UP AGAINST ASHCROFT
Democratic criticism was so tempered during Attorney General John Ashcroft's December 6 appearance before the Senate Judiciary Committee that the hyperventilating Wall Street Journal was right to term the session a "political rout" in Ashcroft's favor. When a fired-up Ashcroft declared that civil-liberties critics "aid terrorists…erode our national unity and diminish our resolve," the Democrats, wary of George W. Bush's sky-high poll numbers, barely pushed back. Ralph Neas, president of People for the American Way, says, "It is an open question whether Democrats and moderate Republicans have the will to stand up to Ashcroft and the right-wingers, who practice the politics of intimidation." Where does that leave civil libertarians? Where they have had most successes–the courts. People for the American Way, the National Association of Criminal Defense Lawyers and the ACLU are exploring the possibility of challenging the Ashcroft order that permits the government to monitor conversations between detainees and attorneys. The Center for Democracy and Technology is trying to determine if any Internet service provider has received an over-broad government order instructing it to hand over electronic records of a customer. The Center for National Security Studies, the Electronic Privacy Information Center and seventeen other groups filed a Freedom of Information Act lawsuit against the Justice Department seeking information on the more than 1,000 individuals arrested or detained after September 11 (The Nation is a plaintiff in that case). "The Attorney General, in defending his policies, says there have been no lawsuits," notes Anthony Romero, the executive director of the ACLU. "He should hold on to his horses. They're coming."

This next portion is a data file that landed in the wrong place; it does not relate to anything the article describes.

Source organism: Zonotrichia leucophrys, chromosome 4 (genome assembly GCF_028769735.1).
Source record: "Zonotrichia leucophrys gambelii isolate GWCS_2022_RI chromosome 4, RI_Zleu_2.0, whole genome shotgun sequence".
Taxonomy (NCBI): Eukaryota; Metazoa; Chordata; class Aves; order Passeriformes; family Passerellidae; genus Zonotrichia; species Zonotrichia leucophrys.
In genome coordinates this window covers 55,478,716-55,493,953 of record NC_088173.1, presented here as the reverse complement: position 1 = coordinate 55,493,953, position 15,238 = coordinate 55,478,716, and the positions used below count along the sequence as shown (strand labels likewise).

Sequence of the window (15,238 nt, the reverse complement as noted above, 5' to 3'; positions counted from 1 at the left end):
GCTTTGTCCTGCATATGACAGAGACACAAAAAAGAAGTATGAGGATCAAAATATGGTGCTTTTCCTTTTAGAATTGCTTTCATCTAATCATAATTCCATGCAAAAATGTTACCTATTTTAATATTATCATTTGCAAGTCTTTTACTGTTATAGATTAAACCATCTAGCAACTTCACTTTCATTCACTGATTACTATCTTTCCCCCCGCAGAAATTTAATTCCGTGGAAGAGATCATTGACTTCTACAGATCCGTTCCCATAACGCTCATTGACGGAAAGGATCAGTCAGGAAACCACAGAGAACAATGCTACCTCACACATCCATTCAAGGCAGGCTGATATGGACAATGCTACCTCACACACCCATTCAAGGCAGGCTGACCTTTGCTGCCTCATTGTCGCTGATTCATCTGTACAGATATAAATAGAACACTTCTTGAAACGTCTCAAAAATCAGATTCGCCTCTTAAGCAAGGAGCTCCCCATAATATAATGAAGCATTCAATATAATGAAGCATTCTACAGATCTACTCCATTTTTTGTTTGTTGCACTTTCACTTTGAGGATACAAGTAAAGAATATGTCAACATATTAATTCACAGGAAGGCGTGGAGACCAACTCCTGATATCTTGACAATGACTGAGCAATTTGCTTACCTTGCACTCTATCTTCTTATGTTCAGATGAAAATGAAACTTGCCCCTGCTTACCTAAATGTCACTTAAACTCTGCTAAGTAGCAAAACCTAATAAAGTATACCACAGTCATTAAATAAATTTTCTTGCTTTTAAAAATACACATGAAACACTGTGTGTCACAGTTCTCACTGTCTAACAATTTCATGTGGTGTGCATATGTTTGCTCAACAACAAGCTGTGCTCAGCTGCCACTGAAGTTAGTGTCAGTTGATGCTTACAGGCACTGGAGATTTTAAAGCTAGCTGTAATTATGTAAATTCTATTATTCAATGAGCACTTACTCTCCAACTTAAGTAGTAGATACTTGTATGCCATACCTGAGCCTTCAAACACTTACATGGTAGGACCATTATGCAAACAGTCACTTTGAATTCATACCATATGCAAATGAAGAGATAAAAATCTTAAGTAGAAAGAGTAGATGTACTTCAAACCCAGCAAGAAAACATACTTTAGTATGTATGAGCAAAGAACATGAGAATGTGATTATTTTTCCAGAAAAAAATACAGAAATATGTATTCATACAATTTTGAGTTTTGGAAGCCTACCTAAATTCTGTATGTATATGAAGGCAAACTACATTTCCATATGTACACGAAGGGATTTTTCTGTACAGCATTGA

CASUALTIES ON BOTH SIDES
Robert Fisk, correspondent for The Independent and a Nation contributor, smelled trouble when his jeep broke down in the town of Kila Abdullah, near the Afghan-Pakistani border. A crowd of refugees gathered, at first friendly but then turning angry. Stones began flying. Fisk was grabbed and beaten until blood streamed down his face. He fought back and managed to break free. As he braced for another assault, a Muslim cleric took his arm and calmly escorted him to a Red Cross/Red Crescent ambulance, which carried him to a hospital. Later Fisk wrote: "The people who were assaulted were the Afghans, the scars inflicted by us–by B-52s…. If I was an Afghan refugee in Kila Abdullah, I would have done just what they did. I would have attacked Robert Fisk. Or any other Westerner I could find."